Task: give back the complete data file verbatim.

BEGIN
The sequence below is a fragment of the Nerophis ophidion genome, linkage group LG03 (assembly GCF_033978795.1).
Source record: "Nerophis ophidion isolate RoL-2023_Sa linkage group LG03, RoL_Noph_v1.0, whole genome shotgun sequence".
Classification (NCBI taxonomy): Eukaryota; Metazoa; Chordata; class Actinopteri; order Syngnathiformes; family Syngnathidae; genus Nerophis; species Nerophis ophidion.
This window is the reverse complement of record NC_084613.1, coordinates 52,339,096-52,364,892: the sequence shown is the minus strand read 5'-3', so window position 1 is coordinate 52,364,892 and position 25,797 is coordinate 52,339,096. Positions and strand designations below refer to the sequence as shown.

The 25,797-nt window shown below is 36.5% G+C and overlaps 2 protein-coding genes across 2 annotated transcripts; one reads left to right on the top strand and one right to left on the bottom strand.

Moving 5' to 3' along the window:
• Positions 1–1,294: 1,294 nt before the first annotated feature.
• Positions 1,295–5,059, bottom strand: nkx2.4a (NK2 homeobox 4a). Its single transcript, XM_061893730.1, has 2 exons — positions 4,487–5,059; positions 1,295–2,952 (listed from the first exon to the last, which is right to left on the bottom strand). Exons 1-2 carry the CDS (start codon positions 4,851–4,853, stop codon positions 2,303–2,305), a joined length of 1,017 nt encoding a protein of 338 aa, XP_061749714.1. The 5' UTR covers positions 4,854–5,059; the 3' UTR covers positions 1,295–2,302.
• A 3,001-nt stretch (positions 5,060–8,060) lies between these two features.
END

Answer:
The sequence below is a fragment of the Nerophis ophidion genome, linkage group LG03 (assembly GCF_033978795.1).
Source record: "Nerophis ophidion isolate RoL-2023_Sa linkage group LG03, RoL_Noph_v1.0, whole genome shotgun sequence".
Classification (NCBI taxonomy): Eukaryota; Metazoa; Chordata; class Actinopteri; order Syngnathiformes; family Syngnathidae; genus Nerophis; species Nerophis ophidion.
This window is the reverse complement of record NC_084613.1, coordinates 52,339,096-52,364,892: the sequence shown is the minus strand read 5'-3', so window position 1 is coordinate 52,364,892 and position 25,797 is coordinate 52,339,096. Positions and strand designations below refer to the sequence as shown.

The 25,797-nt window shown below is 36.5% G+C and overlaps 2 protein-coding genes across 2 annotated transcripts; one reads left to right on the top strand and one right to left on the bottom strand.

Moving 5' to 3' along the window:
• Positions 1–1,294: 1,294 nt before the first annotated feature.
• Positions 1,295–5,059, bottom strand: nkx2.4a (NK2 homeobox 4a). Its single transcript, XM_061893730.1, has 2 exons — positions 4,487–5,059; positions 1,295–2,952 (listed from the first exon to the last, which is right to left on the bottom strand). Exons 1-2 carry the CDS (start codon positions 4,851–4,853, stop codon positions 2,303–2,305), a joined length of 1,017 nt encoding a protein of 338 aa, XP_061749714.1. The 5' UTR covers positions 4,854–5,059; the 3' UTR covers positions 1,295–2,302.
• A 3,001-nt stretch (positions 5,060–8,060) lies between these two features.